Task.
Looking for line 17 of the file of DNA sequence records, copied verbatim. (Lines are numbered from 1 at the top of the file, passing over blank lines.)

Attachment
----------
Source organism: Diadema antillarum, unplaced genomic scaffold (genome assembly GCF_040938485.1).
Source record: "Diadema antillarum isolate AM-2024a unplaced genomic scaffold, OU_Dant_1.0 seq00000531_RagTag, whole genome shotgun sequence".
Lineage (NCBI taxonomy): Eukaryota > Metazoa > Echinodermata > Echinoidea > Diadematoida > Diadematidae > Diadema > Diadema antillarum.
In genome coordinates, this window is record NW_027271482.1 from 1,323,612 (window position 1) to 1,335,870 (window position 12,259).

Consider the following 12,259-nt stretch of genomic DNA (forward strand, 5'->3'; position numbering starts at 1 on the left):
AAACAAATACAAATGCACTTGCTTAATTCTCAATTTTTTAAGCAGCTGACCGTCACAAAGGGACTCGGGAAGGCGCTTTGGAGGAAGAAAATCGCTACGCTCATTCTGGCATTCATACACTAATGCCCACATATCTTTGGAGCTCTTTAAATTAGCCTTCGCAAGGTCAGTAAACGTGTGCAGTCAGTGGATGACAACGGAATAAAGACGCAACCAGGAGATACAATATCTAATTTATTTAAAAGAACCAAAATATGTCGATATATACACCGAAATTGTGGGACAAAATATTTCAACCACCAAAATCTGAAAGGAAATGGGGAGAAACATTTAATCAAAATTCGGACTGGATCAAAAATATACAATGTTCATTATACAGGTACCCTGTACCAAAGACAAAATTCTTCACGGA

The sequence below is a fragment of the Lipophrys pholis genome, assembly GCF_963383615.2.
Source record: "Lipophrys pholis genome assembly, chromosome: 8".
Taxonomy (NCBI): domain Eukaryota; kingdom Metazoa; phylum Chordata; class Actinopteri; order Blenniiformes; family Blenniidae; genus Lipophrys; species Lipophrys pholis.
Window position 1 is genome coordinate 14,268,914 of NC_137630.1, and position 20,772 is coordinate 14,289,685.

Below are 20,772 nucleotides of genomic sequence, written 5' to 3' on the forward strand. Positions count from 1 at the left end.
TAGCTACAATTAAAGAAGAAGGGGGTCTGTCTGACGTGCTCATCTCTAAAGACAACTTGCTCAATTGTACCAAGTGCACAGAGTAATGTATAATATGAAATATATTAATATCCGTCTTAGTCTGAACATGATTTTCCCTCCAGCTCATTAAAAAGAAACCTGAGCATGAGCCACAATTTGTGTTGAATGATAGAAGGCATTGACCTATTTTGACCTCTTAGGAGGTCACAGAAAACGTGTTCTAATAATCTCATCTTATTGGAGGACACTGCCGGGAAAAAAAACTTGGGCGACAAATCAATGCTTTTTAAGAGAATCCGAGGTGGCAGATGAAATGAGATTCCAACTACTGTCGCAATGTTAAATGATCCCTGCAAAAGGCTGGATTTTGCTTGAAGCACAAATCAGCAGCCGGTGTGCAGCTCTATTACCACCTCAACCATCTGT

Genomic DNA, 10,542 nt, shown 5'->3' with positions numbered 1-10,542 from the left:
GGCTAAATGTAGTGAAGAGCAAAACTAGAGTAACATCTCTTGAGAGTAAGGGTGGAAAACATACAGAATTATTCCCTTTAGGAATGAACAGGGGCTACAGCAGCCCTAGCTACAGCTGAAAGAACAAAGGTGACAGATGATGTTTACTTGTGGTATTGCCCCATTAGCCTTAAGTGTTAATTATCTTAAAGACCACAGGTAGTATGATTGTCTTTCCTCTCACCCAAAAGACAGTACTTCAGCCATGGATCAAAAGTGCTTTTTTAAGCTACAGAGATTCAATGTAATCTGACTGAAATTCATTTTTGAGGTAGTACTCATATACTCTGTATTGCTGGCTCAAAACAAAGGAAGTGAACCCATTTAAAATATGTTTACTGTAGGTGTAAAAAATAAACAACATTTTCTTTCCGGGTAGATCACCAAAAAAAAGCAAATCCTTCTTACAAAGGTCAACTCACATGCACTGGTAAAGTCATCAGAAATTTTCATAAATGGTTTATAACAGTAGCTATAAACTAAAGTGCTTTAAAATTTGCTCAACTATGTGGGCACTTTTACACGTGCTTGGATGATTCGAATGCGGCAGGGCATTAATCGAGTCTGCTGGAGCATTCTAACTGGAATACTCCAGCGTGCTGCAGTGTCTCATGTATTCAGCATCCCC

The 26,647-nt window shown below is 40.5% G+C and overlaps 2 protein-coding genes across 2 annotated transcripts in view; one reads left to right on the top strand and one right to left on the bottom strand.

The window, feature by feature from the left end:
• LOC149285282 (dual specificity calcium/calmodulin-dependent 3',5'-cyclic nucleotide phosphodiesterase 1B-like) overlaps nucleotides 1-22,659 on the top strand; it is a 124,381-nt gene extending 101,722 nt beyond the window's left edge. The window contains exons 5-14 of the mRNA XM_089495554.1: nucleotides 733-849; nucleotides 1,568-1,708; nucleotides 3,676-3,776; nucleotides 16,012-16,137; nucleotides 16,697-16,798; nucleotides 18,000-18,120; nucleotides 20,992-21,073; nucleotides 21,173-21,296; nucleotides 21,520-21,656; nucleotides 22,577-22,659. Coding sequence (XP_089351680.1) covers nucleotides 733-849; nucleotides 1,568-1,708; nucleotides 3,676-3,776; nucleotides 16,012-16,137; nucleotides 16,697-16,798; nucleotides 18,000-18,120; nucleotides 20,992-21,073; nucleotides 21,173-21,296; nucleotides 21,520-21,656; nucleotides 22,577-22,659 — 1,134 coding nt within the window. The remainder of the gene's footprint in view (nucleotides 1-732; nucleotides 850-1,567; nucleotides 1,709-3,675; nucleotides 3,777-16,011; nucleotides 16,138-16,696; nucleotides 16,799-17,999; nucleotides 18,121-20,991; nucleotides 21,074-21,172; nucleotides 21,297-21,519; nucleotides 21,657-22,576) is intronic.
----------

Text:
• LOC149285282 (dual specificity calcium/calmodulin-dependent 3',5'-cyclic nucleotide phosphodiesterase 1B-like) overlaps nucleotides 1-22,659 on the top strand; it is a 124,381-nt gene extending 101,722 nt beyond the window's left edge. The window contains exons 5-14 of the mRNA XM_089495554.1: nucleotides 733-849; nucleotides 1,568-1,708; nucleotides 3,676-3,776; nucleotides 16,012-16,137; nucleotides 16,697-16,798; nucleotides 18,000-18,120; nucleotides 20,992-21,073; nucleotides 21,173-21,296; nucleotides 21,520-21,656; nucleotides 22,577-22,659. Coding sequence (XP_089351680.1) covers nucleotides 733-849; nucleotides 1,568-1,708; nucleotides 3,676-3,776; nucleotides 16,012-16,137; nucleotides 16,697-16,798; nucleotides 18,000-18,120; nucleotides 20,992-21,073; nucleotides 21,173-21,296; nucleotides 21,520-21,656; nucleotides 22,577-22,659 — 1,134 coding nt within the window. The remainder of the gene's footprint in view (nucleotides 1-732; nucleotides 850-1,567; nucleotides 1,709-3,675; nucleotides 3,777-16,011; nucleotides 16,138-16,696; nucleotides 16,799-17,999; nucleotides 18,121-20,991; nucleotides 21,074-21,172; nucleotides 21,297-21,519; nucleotides 21,657-22,576) is intronic.